Girls and Women with Eating Disorders – Why are ASD and ADHD Missed?


Christopher Gillberg, MD, PhD

Professor of Child and Adolescent Psychiatry at the University of Gothenburg, Sweden

Director, Gillberg Neuropsychiatry Centre, University of Gothenburg

Presentation Description

The onset of eating disorders, which tend to affect girls and women rather than boys and men, usually begins in puberty or early adult life, but in many cases it has been preceded by early onset neurodevelopmental problems, including ASD and ADHD (ASD in anorexia nervosa, ADHD in bulimia nervosa). The neurodevelopmental difficulties have usually not been properly diagnosed before the appearance of the eating disorder; the slightly different clinical presentation in females and the general public/professional perceptions of ASD and ADHD contribute to this state of affairs.

Professor Gillberg is a world renowned autism researcher who has developed the concept of ESSENCE (Early Symptomatic Syndromes Eliciting Neurodevelopmental Clinical Examinations), recognizing the overlapping symptoms of ASD, ADHD, Oppositional Defiant Disorder/Conduct Disorder (ODD/CD), anorexia nervosa and other eating disorders, intellectual developmental disorder, communication disorders, dyslexia, epilepsy, cerebral palsy and others.

This presentation was preceded by Dr. Gillberg’s lecture, also available at Autism Videos @ ACT: ESSENCE* – Early Recognition of ASD and Associated Disorders Can Lead to Better Outcomes

Also available is  Practical Strategies for Supporting Mental Wellness of Teenage Girls and Women with ASD,  a presentation by Dori Zener, MSW, RSW.

These presentations were recorded in 2017 at ACT’s 13th Annual Focus on Research Conference, held at Simon Fraser University in Vancouver, British Columbia. ACT appreciates Dr. Gillberg’s generosity in allowing us to include it in Autism Videos @ ACT.

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Learning Objectives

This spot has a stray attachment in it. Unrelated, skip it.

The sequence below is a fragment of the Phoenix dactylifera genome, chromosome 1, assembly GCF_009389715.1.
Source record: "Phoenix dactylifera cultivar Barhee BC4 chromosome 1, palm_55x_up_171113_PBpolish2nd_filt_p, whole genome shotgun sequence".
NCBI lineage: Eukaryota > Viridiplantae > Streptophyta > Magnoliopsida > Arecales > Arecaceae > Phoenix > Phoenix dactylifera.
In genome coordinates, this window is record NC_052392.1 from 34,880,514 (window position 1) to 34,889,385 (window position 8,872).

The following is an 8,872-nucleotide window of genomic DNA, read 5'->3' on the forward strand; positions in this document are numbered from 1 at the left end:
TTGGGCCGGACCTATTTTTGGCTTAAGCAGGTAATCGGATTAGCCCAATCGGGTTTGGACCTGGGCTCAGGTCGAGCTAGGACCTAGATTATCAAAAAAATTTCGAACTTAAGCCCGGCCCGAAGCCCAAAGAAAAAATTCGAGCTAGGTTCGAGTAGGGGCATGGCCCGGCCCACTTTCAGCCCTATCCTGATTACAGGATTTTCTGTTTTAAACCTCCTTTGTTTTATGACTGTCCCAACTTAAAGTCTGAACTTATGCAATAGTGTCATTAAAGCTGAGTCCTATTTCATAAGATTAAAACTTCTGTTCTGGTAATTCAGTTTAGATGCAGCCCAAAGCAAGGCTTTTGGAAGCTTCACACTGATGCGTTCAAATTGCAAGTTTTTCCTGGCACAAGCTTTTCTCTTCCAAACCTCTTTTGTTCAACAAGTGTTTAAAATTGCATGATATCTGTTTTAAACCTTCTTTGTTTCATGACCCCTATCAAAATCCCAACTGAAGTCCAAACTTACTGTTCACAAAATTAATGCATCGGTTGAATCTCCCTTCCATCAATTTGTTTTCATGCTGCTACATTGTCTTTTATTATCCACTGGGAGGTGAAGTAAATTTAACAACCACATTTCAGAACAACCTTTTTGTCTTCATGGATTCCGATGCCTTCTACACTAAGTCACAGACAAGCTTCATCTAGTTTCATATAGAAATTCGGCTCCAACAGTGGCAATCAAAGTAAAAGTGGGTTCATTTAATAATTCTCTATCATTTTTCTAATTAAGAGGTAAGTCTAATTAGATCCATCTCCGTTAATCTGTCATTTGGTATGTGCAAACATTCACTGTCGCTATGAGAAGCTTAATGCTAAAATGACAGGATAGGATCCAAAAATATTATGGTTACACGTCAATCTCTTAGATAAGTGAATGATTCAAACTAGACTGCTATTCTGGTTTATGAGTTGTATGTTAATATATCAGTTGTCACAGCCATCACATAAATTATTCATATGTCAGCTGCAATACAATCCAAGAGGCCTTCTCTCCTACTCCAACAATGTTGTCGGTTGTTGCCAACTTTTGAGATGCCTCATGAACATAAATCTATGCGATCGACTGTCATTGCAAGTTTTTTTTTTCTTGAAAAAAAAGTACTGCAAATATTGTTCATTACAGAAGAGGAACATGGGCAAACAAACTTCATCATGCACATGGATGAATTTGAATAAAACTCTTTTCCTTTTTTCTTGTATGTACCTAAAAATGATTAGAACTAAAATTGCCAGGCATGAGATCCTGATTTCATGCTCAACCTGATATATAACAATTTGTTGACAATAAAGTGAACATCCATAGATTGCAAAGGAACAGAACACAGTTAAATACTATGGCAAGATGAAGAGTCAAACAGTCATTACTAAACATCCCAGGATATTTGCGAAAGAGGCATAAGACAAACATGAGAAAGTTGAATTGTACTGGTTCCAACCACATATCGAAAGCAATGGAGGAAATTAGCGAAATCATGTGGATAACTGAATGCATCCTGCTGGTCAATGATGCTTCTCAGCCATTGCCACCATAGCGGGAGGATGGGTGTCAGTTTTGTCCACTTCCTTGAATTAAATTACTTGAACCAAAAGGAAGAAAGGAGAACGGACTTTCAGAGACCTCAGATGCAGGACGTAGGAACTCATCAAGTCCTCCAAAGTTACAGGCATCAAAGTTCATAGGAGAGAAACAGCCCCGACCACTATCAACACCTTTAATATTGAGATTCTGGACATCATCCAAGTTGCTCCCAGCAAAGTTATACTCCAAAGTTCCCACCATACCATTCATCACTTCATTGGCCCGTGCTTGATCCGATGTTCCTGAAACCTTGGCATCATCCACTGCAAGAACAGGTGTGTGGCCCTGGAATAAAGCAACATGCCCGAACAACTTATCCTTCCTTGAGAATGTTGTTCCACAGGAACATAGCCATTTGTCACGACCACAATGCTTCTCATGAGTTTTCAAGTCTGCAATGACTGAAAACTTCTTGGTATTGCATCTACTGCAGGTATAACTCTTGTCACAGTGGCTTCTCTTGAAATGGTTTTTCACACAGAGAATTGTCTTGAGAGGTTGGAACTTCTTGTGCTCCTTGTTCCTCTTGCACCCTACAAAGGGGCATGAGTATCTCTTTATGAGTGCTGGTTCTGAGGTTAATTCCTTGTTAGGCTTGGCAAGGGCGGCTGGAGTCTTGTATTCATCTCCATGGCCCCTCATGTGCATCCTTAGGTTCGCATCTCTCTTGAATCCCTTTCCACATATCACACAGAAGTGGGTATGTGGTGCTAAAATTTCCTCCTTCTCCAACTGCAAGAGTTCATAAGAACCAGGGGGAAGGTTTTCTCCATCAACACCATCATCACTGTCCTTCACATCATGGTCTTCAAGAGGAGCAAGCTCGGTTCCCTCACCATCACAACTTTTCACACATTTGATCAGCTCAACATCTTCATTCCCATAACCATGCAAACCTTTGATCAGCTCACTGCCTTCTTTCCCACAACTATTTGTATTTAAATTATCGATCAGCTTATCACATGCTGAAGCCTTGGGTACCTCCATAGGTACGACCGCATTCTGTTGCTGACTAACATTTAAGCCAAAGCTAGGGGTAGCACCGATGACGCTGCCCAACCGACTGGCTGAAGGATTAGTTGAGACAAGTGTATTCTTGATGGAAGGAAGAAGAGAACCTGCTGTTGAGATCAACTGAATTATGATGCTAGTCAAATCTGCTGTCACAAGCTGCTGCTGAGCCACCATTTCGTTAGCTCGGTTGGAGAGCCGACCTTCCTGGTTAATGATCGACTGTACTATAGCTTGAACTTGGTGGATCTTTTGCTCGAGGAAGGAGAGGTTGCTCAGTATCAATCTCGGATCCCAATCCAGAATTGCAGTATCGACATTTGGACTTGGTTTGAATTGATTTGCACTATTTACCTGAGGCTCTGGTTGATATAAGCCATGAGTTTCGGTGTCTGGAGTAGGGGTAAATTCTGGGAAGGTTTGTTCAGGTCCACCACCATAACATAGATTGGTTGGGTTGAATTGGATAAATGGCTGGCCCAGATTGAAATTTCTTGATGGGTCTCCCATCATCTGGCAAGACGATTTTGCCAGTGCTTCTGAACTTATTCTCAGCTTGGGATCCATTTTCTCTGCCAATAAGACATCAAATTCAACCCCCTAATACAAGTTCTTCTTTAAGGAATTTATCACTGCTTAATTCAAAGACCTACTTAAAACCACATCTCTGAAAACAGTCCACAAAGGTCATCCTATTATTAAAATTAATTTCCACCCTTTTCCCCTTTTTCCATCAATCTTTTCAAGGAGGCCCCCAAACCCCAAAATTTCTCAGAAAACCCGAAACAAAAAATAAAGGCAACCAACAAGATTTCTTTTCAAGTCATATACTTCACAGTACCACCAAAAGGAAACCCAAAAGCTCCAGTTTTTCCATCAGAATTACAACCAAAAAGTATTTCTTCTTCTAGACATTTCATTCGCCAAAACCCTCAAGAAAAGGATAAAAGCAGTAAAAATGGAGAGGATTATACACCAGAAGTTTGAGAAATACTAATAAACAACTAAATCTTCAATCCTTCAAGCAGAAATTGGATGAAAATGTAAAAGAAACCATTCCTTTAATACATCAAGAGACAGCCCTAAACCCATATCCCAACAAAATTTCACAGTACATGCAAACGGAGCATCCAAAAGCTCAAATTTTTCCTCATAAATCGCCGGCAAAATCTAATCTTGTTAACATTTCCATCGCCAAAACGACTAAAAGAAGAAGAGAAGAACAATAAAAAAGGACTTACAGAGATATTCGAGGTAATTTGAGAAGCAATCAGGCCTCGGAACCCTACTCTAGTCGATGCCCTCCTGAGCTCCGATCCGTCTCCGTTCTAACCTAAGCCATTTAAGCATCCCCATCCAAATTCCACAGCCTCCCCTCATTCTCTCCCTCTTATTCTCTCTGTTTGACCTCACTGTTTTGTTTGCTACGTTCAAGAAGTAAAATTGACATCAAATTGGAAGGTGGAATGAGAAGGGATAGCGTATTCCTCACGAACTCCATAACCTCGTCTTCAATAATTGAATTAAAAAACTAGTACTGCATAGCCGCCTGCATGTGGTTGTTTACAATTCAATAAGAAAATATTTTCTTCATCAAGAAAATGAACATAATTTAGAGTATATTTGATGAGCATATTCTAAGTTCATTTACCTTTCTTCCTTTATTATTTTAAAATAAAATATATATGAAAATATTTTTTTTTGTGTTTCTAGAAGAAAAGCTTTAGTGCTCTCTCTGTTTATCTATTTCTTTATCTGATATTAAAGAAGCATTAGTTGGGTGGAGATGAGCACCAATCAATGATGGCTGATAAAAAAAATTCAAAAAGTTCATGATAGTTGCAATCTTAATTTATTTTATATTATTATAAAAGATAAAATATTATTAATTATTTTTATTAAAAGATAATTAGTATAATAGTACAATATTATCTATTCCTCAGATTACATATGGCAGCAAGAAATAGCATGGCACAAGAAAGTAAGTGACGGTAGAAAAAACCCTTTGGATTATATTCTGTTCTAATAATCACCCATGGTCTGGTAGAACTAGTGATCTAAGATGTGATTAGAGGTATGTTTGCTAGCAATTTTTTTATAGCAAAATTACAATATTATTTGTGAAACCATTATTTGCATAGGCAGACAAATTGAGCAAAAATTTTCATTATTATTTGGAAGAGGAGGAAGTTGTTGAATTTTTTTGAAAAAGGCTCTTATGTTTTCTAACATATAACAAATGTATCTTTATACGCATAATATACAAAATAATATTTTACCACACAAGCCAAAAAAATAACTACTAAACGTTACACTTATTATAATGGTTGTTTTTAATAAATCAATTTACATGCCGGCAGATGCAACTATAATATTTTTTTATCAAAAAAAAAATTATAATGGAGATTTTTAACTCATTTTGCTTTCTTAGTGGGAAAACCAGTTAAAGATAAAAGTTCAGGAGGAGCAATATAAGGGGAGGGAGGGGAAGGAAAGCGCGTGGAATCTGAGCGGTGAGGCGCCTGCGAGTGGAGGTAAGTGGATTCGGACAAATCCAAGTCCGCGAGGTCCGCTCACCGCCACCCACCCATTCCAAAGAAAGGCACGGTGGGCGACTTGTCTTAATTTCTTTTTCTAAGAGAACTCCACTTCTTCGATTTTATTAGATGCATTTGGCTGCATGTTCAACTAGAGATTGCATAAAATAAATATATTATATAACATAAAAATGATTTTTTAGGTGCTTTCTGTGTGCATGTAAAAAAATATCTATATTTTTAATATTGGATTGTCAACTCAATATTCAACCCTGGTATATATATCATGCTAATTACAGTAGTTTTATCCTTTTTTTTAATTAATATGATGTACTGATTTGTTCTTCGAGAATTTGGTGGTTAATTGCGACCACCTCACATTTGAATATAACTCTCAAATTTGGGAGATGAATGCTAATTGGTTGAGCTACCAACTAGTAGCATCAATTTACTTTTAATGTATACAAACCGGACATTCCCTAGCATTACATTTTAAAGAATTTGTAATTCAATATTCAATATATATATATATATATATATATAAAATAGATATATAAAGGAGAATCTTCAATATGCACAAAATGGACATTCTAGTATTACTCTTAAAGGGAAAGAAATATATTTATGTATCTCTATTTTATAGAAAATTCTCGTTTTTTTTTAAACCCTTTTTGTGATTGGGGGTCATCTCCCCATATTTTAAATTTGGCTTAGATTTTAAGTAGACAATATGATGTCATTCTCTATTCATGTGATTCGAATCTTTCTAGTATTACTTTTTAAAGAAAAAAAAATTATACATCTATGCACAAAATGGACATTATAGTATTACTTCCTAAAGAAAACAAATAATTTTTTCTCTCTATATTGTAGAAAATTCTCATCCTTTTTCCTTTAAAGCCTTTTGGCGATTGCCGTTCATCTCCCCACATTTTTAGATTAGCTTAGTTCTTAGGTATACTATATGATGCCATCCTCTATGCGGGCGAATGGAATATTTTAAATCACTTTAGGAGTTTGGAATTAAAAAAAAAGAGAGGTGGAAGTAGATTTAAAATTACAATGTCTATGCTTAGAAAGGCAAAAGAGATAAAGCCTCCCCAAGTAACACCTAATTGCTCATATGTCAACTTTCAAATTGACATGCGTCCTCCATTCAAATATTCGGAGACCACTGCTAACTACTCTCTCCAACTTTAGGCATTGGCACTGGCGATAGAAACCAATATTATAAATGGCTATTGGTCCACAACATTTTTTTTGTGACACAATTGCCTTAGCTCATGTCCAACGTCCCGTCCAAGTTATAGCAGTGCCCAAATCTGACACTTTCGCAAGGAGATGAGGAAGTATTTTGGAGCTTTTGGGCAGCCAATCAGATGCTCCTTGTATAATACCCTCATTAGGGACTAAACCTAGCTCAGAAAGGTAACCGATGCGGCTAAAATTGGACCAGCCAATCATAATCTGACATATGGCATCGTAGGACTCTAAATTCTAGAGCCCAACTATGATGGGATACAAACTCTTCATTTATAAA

• Recognize symptoms of ASD and ADHD in eating disorders.
  • Understand how ASD and ADHD contribute to the eating disorder.
  • Analyze how, in the individual case, ASD and/or ADHD should best be diagnosed and intervened for and how this will affect outcome in the longer term.
Christopher Gillberg, MD, PhD

Christopher Gillberg is Professor of Child and Adolescent Psychiatry at the University of Gothenburg, Sweden where he heads the Gillberg Neuropsychiatry Centre. He is also Visiting or Honorary Professor at the Universities of London, University College London (Institute of Child Health), University of Glasgow, University of Edinburgh, and Kochi University, Japan (where he is involved with the Japan Environment Cohort Study/JECS). Christopher Gillberg is considered the most productive autism researcher in the world, and is on Thomson Reuters 2014 list of the world´s most influential researchers (all fields) because of the number  of citations of the many peer-reviewed scientific papers he has published (600) relevant to children´s and adolescents’ mental and neurological health. His research interests included ASD, ADHD, Tourette syndrome, intellectual disability, epilepsy, behavioural phenotype syndromes, depression, reactive attachment disorder and anorexia nervosa. His research ranges from genetics and basic neuroscience through epidemiology and clinical phenomenology to treatments/interventions and outcome. He has written 31 books, which have been published in more than a dozen languages, several of which are standard textbooks in the field of Child and Adolescent Psychiatry and Autism. He is an honorary member of the Swedish National Autism Society and ADHD Society (“Attention”), and a member of the Norwegian Academy of Sciences.

Visit Dr. Gillberg’s blog. Christopher Gillberg and his team of experts offer their opinions each week on the latest happenings in the world of neuropsychiatry and mental health (ESSENCE). 

Part 1: Introduction

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Part 2: Autism in Anorexia Nervosa and Eating Disorders

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Part 3: Why are Females with Autism missed?

How should we plan for best recognition and intervention in autism and other ESSENCE in females?

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